Ven­dors bilk mourn­ers, raise black clothes prices

The Myanmar Times - - The Pulse -

A RAN­DOM in­spec­tion found over 100 ven­dors in Bangkok have marked up the prices of black clothes dur­ing the mourn­ing pe­riod for the pass­ing of King Bhu­mi­bol Adulyadej, Depart­ment of In­ter­nal Trade (DIT) di­rec­tor gen­eral Nuntawan Sakun­tanaga said on Oc­to­ber 24.

The in­spec­tion was con­ducted af­ter the depart­ment re­ceived a num­ber of com­plaints about black cloth­ing be­ing sold at high prices.

Ms Nuntawan said the in­spec­tion found more than 100 clothes ven­dors were ex­ploit­ing the sit­u­a­tion by sell­ing black cloth­ing at more than twice their price, par­tic­u­larly T-shirts with prices jump­ing from around 200 baht (US$8) to 500 baht ($19) each, over the past 10 days.

She said most of the items also did not have price tags, which is stip­u­lated by law.

Ms Nuntawan said warn­ings have been is­sued to the ven­dors. If they con­tinue to fail to com­ply with laws and reg­u­la­tions, le­gal ac­tion would be brought against them.

Con­sumers who come across over­priced black cloth­ing may file com­plaints with the DIT, she added.

Af­ter a re­cent surge in such com­plaints, the depart­ment also de­ployed more staff to con­duct in­spec­tions in sev­eral prov­inces, she added.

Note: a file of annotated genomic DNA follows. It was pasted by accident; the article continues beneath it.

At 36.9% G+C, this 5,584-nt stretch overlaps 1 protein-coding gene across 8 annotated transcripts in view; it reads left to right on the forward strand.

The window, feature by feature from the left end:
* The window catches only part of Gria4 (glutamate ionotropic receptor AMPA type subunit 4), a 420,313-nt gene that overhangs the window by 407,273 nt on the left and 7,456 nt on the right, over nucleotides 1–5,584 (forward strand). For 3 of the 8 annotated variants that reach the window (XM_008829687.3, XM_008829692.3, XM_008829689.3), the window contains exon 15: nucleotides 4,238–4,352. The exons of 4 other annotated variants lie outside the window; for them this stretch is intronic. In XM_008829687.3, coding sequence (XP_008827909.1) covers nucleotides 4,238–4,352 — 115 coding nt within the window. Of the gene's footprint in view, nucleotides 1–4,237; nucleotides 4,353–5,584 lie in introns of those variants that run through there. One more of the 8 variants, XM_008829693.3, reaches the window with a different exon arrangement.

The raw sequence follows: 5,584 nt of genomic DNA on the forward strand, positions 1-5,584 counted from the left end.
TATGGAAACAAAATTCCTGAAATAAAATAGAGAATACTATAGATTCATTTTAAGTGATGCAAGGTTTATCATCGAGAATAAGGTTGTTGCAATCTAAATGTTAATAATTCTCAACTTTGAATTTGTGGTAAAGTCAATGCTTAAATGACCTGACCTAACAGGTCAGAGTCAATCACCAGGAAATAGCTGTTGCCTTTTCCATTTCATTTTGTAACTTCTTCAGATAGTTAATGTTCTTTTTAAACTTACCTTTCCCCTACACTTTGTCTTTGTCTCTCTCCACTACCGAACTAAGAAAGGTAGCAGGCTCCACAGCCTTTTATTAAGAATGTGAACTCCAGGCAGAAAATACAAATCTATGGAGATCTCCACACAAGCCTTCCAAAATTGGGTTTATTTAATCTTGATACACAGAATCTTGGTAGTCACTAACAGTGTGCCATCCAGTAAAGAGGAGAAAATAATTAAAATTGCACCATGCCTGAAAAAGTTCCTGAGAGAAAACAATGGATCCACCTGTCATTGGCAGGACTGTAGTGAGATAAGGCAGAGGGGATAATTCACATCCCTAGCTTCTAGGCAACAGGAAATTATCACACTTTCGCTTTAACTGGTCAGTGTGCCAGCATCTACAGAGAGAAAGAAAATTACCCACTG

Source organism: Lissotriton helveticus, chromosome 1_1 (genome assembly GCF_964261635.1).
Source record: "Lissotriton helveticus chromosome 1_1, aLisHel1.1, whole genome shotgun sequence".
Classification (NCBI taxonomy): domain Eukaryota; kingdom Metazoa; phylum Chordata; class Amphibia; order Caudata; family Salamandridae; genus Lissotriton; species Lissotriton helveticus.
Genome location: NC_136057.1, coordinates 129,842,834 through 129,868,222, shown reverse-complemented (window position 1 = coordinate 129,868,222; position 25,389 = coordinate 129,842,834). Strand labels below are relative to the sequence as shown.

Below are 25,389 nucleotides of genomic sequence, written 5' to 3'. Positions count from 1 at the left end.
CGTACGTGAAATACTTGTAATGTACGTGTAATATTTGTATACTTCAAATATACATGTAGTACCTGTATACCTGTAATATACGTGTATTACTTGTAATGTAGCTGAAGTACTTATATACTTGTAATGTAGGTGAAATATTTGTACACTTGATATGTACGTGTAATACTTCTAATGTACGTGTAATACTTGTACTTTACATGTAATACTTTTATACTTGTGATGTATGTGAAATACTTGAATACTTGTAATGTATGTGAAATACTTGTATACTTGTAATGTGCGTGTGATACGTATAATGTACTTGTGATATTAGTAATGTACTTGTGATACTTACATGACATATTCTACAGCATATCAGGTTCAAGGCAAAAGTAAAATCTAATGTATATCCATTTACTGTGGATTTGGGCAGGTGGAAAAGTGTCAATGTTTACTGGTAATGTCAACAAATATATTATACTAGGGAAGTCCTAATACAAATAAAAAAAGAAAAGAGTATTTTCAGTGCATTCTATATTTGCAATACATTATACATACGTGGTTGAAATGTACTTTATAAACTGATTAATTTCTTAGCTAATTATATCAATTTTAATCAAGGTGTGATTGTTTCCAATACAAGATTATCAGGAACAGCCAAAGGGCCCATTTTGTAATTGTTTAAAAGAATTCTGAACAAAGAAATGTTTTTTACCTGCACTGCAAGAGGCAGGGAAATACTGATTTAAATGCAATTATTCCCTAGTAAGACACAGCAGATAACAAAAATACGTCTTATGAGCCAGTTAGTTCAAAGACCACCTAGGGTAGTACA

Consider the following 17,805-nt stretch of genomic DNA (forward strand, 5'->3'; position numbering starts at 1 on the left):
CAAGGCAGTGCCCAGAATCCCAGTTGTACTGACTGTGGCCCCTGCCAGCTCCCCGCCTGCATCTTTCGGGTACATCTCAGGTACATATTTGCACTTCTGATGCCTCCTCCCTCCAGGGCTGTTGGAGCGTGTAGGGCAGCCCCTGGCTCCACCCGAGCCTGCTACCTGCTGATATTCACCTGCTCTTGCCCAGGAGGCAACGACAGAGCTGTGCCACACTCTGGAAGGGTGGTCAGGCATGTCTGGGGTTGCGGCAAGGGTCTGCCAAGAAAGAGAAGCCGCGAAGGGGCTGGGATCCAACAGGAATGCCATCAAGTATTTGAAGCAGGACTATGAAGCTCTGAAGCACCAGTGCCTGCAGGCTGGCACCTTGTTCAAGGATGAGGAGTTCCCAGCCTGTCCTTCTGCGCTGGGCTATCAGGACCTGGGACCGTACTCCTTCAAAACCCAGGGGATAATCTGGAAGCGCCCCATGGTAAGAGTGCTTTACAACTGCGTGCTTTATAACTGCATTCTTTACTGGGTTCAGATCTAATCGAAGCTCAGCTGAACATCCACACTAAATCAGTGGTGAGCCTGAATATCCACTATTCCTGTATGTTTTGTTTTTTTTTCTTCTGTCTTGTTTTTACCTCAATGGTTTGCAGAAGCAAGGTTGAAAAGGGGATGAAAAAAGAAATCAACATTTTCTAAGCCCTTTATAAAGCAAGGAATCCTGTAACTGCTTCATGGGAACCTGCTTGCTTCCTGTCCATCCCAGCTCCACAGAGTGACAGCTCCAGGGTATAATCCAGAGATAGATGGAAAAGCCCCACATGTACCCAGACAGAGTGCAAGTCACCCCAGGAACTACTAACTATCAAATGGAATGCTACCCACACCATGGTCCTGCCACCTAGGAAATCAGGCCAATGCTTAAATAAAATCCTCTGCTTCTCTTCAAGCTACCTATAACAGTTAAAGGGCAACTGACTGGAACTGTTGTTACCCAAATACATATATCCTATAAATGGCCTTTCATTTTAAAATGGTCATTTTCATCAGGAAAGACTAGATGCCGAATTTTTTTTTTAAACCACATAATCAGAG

Mean­while, com­merce per­ma­nent sec­re­tary Wi­boon­lasana Ruam­raksa yes­ter­day said she in­structed the DIT to con­duct a ran­dom in­spec­tion at Chatuchak Mar­ket in Bangkok on Sun­day. Ac­cord­ing to the in­spec­tion, out of 1200 clothes vend­ing stalls, 19 were fined for al­legedly fail­ing to pro­vide price tags.

She said prices of black and white clothes at the mar­ket would vary ac­cord­ing to the qual­ity of the fab­ric. Reg­u­lar T-shirts should be sold at 60-150 baht each, while con­sumers can ex­pect to pay 179-280 baht each for polo shirts and 199-300 baht each for long-sleeved T-shirts, Ms Wi­boon­lasana said. The min­istry has also asked for co­op­er­a­tion from the State Rail­way of Thai­land (SRT), which rents out land plots to ven­dors at the mar­ket, to help com­mu­ni­cate warn­ings to shop­pers, she said.

As for a mourn­ing event for the late king jointly or­gan­ised by the DIT and clothes man­u­fac­tur­ers to give away black clothes to peo­ple nationwide, Ms Wi­boon­lasana said the pri­vate sec­tor can’t yet pro­duce enough black cloth­ing to meet de­mand.

How­ever, the prob­lem should ease in a few days as many prod­ucts are ex­pected to ar­rive next week, she said.

The depart­ment also worked with Tesco Lo­tus to give away 55,000 black T-shirts at its 109 branches across the coun­try. Tesco Lo­tus cor­po­rate af­fairs di­rec­tor Salinla See­haphan yes­ter­day said the event was first launched yes­ter­day at nine branches in Bangkok.

The project will be ex­panded to 40 branches in other prov­inces on Novem­ber 4 and then to 60 more branches on Novem­ber 11, Ms Salinla said.

Many shop­pers waited in line at Tesco Lo­tus’ Rama IV branch to re­ceive a free T-shirt. Queue cards had to be dis­trib­uted be­cause too many peo­ple showed up.

Photo: AFP

A crowd of mourn­ers wears black in Thai­land, where ven­dors are up­charg­ing those seek­ing black T-shirts.

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